The interest in carbon reduction practices and monetizing carbon sequestration at the federal level doesn’t end with these two proposals—there are several more that may gain interest.   While not addressing private landowners, another Senate proposal focuses on public land reforestation.  The “Repairing Existing Public Land by Adding Necessary Trees Act” (REPLANT Act), with Ohio’s Sen. Rob Portman as a sponsor, proposes increased funding in the Reforestation Trust Fund for replanting 1.2 billion trees over the next ten years on public land in need of reforestation.  The USDA is weighing in on the issue as well, and has recently announced plans to target carbon reduction through existing programs such as the Conservation Reserve Program.  And just after passing the Growing Climate Solutions Act today, the Senate Agriculture, Nutrition, and Forestry Committee held a hearing on “Farmers and Foresters:  Opportunities to Lead in Tackling Climate Change” featuring testimony from several farmers and groups.  Readers may get a sense of what more is to come by viewing the hearing on the committee’s website

Transition Incentives Program aims to help new and disadvantaged farmers obtain land.

The Farm Bill's new Transition Incentives Program (TIP) is now available in Ohio.  The addition to the Conservation Reserve Program (CRP) will provide rental payments to transition CRP land from a retired farmer to a beginning or socially disadvantaged farmer who returns the land to sustainable production.  TIP received $25 million in funding from the 2008 Farm Bill.  Program supporters hope the funds will enable beginning and socially disadvantaged farmers to obtain affordable land for agricultural production.

Here's how the program will work:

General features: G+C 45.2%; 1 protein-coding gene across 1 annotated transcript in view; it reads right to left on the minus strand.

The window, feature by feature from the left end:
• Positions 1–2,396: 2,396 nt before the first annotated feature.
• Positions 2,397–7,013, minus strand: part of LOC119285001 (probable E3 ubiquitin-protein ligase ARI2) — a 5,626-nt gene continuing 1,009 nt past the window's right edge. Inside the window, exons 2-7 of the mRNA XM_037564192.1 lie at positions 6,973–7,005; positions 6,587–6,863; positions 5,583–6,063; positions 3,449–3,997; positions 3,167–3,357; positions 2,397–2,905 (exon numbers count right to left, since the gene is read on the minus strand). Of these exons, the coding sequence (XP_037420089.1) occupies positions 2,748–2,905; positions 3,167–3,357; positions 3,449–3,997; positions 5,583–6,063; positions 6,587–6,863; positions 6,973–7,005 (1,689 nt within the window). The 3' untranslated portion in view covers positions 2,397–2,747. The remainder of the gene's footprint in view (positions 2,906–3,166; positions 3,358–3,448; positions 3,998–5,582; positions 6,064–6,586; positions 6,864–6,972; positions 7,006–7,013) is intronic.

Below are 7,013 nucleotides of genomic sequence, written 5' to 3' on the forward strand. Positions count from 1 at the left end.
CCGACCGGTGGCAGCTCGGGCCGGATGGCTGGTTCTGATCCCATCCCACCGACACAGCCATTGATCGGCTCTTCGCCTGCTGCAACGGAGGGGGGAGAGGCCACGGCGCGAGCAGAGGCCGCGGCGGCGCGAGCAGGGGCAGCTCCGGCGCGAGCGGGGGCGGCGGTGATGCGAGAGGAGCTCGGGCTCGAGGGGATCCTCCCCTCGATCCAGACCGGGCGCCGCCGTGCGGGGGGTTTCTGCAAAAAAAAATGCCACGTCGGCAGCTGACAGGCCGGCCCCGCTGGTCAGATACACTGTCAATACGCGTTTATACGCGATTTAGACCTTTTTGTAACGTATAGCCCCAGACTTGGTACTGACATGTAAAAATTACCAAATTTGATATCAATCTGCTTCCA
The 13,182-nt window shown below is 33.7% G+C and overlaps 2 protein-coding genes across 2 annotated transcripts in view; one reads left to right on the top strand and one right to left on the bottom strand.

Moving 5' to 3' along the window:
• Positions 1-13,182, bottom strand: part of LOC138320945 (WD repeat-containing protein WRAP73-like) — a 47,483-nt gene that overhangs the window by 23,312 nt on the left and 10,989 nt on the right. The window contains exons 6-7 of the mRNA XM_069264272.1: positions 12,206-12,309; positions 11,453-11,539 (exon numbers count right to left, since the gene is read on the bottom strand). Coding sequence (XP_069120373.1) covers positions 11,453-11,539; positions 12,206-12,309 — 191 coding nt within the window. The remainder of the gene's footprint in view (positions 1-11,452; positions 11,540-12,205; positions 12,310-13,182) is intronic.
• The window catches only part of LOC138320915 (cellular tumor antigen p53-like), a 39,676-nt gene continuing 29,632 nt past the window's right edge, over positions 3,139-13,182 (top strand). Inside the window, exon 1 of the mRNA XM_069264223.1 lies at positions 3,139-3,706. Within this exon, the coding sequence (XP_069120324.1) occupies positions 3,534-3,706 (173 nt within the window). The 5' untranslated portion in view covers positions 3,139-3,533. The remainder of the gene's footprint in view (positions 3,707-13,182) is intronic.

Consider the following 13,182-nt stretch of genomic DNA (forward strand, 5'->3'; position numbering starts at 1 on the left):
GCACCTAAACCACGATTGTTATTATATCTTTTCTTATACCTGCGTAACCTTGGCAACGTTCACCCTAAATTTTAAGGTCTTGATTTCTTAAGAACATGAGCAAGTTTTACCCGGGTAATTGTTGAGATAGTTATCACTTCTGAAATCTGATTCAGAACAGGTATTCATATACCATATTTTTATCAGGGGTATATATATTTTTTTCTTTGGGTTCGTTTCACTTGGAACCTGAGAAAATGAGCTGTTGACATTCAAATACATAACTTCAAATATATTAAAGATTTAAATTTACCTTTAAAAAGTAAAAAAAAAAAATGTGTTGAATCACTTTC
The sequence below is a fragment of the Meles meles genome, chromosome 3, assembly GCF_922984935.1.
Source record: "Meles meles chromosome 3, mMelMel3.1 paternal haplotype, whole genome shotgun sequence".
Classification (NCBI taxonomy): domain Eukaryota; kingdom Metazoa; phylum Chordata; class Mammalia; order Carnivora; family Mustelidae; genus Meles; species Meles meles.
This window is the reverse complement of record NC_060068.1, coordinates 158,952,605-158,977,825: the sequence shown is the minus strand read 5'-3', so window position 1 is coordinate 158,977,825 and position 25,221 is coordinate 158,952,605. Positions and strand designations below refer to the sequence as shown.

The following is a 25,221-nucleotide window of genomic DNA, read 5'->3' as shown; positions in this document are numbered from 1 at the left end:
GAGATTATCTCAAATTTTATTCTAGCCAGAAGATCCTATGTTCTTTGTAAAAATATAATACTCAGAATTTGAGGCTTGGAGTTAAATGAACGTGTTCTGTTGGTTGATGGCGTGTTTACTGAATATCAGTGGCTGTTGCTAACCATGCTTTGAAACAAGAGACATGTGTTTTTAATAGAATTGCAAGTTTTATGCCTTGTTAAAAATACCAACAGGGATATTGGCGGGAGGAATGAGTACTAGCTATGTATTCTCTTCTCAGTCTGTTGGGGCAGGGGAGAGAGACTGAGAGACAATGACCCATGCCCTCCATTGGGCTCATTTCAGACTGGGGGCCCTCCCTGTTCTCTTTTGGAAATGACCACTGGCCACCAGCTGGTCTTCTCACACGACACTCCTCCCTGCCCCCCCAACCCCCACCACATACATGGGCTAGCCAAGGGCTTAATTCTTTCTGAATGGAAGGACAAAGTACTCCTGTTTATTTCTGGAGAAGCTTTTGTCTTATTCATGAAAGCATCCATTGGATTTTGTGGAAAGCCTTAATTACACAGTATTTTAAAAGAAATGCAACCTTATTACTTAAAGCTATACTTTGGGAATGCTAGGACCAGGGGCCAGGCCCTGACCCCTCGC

• The CRP landowner must be a "retired" or "retiring" landowner.
  • The CRP contract must expire on or after September 30, 2010, but there is an exception for certain contracts that expired in 2008 and 2009. 
  • The landowner must enroll all or a portion of the CRP land in TIP by the enrollment deadline.   Contracts expiring in 2010 and eligible 2008 and 2009 contracts must be enrolled by September 30, 2010.  Later contracts must be enrolled during the last year of the contract.
  • The new or socially disadvantaged farmer or rancher must develop a conservation plan for the TIP land.
  • By October 1 of the CRP contract expiration year, the landowner must agree to sell or lease (for a minimum of five years) the land to a non-family "beginning" or "socially disadvantaged" farmer or rancher and must allow the farmer to make improvements on the land in accordance with the approved conservation plan.
  • The beginning or socially disadvantaged farmer must return the land to production using sustainable grazing or crop production methods.
  • The beginning or socially disadvantaged farmer will be eligible to enroll the land in continuous CRP, Conservation Stewardship Program or Environmental Quality Incentives Program, with a waiver of the provision requiring 12 months of continuous ownership.
  • The landowner will receive up to two additional CRP annual rental payments if all TIP requirements are met.

A few important definitions:

  • A "retired or retiring" owner is one who has ended active labor as a crop producer, or plans to do so within five years of the TIP arrangement.
  • A "new or beginning farmer or rancher" is one who has been farming for less than ten years and who will materially participate in the operation of the TIP land.  If an entity, at least 50% of the entity's members or stockholders must meet the ten year, material participation requirements.
  • A "socially disadvantaged farmer or rancher" is a member of a group that has been subject to racial or ethnic prejudice.  Examples include American Indians, Alaskan Natives, Asians, Asian-Americans, Blacks, African Americans, Hispanics.  Unlike other federal programs, this definition does not encompass gender prejudice; hence, women do not qualify as socially disadvantaged for purposes of the TIP program.

A few questions arise when considering whether there will be interest in TIP.  Are there sufficient incentives for the CRP landowner to transition the land, are there connections between CRP landowners and beginning or socially disadvantaged farmers, and how will the rental payment affect the purchase or lease price for the land?  Ohio will soon have an indication of program interest, with the first enrollment deadline of September 30, 2010 quickly approaching.

For more information on TIP, visit the FSA site.